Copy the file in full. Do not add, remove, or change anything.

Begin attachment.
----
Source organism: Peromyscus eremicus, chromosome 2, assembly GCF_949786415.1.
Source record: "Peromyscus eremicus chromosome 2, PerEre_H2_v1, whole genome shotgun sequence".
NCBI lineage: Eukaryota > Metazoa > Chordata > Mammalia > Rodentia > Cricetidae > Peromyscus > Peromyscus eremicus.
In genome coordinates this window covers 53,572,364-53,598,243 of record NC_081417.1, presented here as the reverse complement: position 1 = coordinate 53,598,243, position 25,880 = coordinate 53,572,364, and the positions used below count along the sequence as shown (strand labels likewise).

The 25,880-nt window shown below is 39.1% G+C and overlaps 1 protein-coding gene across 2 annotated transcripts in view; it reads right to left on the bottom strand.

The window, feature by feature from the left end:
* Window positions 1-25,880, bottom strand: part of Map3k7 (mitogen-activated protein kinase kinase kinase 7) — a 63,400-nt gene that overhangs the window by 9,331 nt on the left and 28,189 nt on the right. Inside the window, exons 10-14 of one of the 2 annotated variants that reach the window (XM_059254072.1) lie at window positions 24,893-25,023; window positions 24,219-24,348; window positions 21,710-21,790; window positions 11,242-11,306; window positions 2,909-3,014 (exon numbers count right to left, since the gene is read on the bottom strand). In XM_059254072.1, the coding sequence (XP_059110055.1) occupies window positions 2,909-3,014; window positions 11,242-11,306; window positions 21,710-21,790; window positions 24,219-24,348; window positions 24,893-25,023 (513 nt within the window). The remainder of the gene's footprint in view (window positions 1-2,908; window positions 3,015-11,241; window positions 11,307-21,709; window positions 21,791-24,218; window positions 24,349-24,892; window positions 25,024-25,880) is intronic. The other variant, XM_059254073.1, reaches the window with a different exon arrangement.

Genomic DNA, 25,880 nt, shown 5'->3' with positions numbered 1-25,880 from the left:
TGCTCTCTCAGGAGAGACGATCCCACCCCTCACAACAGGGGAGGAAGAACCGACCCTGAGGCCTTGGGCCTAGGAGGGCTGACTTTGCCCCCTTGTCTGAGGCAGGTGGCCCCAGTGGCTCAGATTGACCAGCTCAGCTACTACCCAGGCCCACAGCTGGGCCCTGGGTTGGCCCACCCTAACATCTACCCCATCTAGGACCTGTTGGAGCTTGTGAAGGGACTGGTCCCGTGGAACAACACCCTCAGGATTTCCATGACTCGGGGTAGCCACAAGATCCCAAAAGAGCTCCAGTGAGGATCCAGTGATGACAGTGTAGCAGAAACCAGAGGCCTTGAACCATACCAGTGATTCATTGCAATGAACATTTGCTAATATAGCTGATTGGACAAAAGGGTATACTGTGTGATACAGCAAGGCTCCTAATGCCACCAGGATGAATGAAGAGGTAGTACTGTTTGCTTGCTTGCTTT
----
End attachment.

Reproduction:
Source organism: Peromyscus eremicus, chromosome 2, assembly GCF_949786415.1.
Source record: "Peromyscus eremicus chromosome 2, PerEre_H2_v1, whole genome shotgun sequence".
NCBI lineage: Eukaryota > Metazoa > Chordata > Mammalia > Rodentia > Cricetidae > Peromyscus > Peromyscus eremicus.
In genome coordinates this window covers 53,572,364-53,598,243 of record NC_081417.1, presented here as the reverse complement: position 1 = coordinate 53,598,243, position 25,880 = coordinate 53,572,364, and the positions used below count along the sequence as shown (strand labels likewise).

The 25,880-nt window shown below is 39.1% G+C and overlaps 1 protein-coding gene across 2 annotated transcripts in view; it reads right to left on the bottom strand.

The window, feature by feature from the left end:
* Window positions 1-25,880, bottom strand: part of Map3k7 (mitogen-activated protein kinase kinase kinase 7) — a 63,400-nt gene that overhangs the window by 9,331 nt on the left and 28,189 nt on the right. Inside the window, exons 10-14 of one of the 2 annotated variants that reach the window (XM_059254072.1) lie at window positions 24,893-25,023; window positions 24,219-24,348; window positions 21,710-21,790; window positions 11,242-11,306; window positions 2,909-3,014 (exon numbers count right to left, since the gene is read on the bottom strand). In XM_059254072.1, the coding sequence (XP_059110055.1) occupies window positions 2,909-3,014; window positions 11,242-11,306; window positions 21,710-21,790; window positions 24,219-24,348; window positions 24,893-25,023 (513 nt within the window). The remainder of the gene's footprint in view (window positions 1-2,908; window positions 3,015-11,241; window positions 11,307-21,709; window positions 21,791-24,218; window positions 24,349-24,892; window positions 25,024-25,880) is intronic. The other variant, XM_059254073.1, reaches the window with a different exon arrangement.

Genomic DNA, 25,880 nt, shown 5'->3' with positions numbered 1-25,880 from the left:
TGCTCTCTCAGGAGAGACGATCCCACCCCTCACAACAGGGGAGGAAGAACCGACCCTGAGGCCTTGGGCCTAGGAGGGCTGACTTTGCCCCCTTGTCTGAGGCAGGTGGCCCCAGTGGCTCAGATTGACCAGCTCAGCTACTACCCAGGCCCACAGCTGGGCCCTGGGTTGGCCCACCCTAACATCTACCCCATCTAGGACCTGTTGGAGCTTGTGAAGGGACTGGTCCCGTGGAACAACACCCTCAGGATTTCCATGACTCGGGGTAGCCACAAGATCCCAAAAGAGCTCCAGTGAGGATCCAGTGATGACAGTGTAGCAGAAACCAGAGGCCTTGAACCATACCAGTGATTCATTGCAATGAACATTTGCTAATATAGCTGATTGGACAAAAGGGTATACTGTGTGATACAGCAAGGCTCCTAATGCCACCAGGATGAATGAAGAGGTAGTACTGTTTGCTTGCTTGCTTT